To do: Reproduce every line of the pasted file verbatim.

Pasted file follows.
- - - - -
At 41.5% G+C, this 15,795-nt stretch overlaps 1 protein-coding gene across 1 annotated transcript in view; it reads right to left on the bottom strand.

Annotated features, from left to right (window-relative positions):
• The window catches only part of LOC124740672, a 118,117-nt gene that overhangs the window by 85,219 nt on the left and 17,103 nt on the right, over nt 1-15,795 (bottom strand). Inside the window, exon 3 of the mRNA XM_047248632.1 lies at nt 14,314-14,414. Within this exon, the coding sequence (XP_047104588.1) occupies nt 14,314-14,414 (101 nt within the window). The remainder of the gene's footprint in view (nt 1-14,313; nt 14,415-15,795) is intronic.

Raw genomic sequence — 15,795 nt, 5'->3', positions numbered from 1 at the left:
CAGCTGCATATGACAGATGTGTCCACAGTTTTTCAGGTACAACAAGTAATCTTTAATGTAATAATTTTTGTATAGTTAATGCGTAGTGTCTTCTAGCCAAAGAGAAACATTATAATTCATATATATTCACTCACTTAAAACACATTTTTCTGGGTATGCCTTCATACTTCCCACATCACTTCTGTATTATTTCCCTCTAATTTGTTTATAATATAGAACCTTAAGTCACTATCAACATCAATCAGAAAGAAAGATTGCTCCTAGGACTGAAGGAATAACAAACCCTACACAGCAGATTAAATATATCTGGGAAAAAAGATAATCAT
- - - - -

At 41.5% G+C, this 15,795-nt stretch overlaps 1 protein-coding gene across 1 annotated transcript in view; it reads right to left on the bottom strand.

Annotated features, from left to right (window-relative positions):
• The window catches only part of LOC124740672, a 118,117-nt gene that overhangs the window by 85,219 nt on the left and 17,103 nt on the right, over nt 1-15,795 (bottom strand). Inside the window, exon 3 of the mRNA XM_047248632.1 lies at nt 14,314-14,414. Within this exon, the coding sequence (XP_047104588.1) occupies nt 14,314-14,414 (101 nt within the window). The remainder of the gene's footprint in view (nt 1-14,313; nt 14,415-15,795) is intronic.

Raw genomic sequence — 15,795 nt, 5'->3', positions numbered from 1 at the left:
CAGCTGCATATGACAGATGTGTCCACAGTTTTTCAGGTACAACAAGTAATCTTTAATGTAATAATTTTTGTATAGTTAATGCGTAGTGTCTTCTAGCCAAAGAGAAACATTATAATTCATATATATTCACTCACTTAAAACACATTTTTCTGGGTATGCCTTCATACTTCCCACATCACTTCTGTATTATTTCCCTCTAATTTGTTTATAATATAGAACCTTAAGTCACTATCAACATCAATCAGAAAGAAAGATTGCTCCTAGGACTGAAGGAATAACAAACCCTACACAGCAGATTAAATATATCTGGGAAAAAAGATAATCAT